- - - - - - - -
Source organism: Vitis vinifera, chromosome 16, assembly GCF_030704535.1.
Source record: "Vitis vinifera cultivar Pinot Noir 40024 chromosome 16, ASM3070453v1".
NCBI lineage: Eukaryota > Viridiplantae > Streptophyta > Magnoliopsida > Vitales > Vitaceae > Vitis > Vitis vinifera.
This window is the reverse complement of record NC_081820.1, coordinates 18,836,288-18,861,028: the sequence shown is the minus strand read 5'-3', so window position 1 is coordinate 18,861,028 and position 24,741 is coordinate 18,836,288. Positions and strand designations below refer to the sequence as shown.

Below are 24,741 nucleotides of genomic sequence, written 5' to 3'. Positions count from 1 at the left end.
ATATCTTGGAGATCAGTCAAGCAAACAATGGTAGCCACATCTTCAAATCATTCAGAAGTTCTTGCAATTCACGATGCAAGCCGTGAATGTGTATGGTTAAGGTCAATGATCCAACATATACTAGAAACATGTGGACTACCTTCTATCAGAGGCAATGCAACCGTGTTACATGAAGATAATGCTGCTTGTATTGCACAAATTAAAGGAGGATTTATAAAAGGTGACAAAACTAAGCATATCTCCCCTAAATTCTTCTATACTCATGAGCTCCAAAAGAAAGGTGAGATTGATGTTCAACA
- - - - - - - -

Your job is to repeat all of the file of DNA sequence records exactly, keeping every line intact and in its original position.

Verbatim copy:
Source organism: Vitis vinifera, chromosome 16, assembly GCF_030704535.1.
Source record: "Vitis vinifera cultivar Pinot Noir 40024 chromosome 16, ASM3070453v1".
NCBI lineage: Eukaryota > Viridiplantae > Streptophyta > Magnoliopsida > Vitales > Vitaceae > Vitis > Vitis vinifera.
This window is the reverse complement of record NC_081820.1, coordinates 18,836,288-18,861,028: the sequence shown is the minus strand read 5'-3', so window position 1 is coordinate 18,861,028 and position 24,741 is coordinate 18,836,288. Positions and strand designations below refer to the sequence as shown.

Below are 24,741 nucleotides of genomic sequence, written 5' to 3'. Positions count from 1 at the left end.
ATATCTTGGAGATCAGTCAAGCAAACAATGGTAGCCACATCTTCAAATCATTCAGAAGTTCTTGCAATTCACGATGCAAGCCGTGAATGTGTATGGTTAAGGTCAATGATCCAACATATACTAGAAACATGTGGACTACCTTCTATCAGAGGCAATGCAACCGTGTTACATGAAGATAATGCTGCTTGTATTGCACAAATTAAAGGAGGATTTATAAAAGGTGACAAAACTAAGCATATCTCCCCTAAATTCTTCTATACTCATGAGCTCCAAAAGAAAGGTGAGATTGATGTTCAACA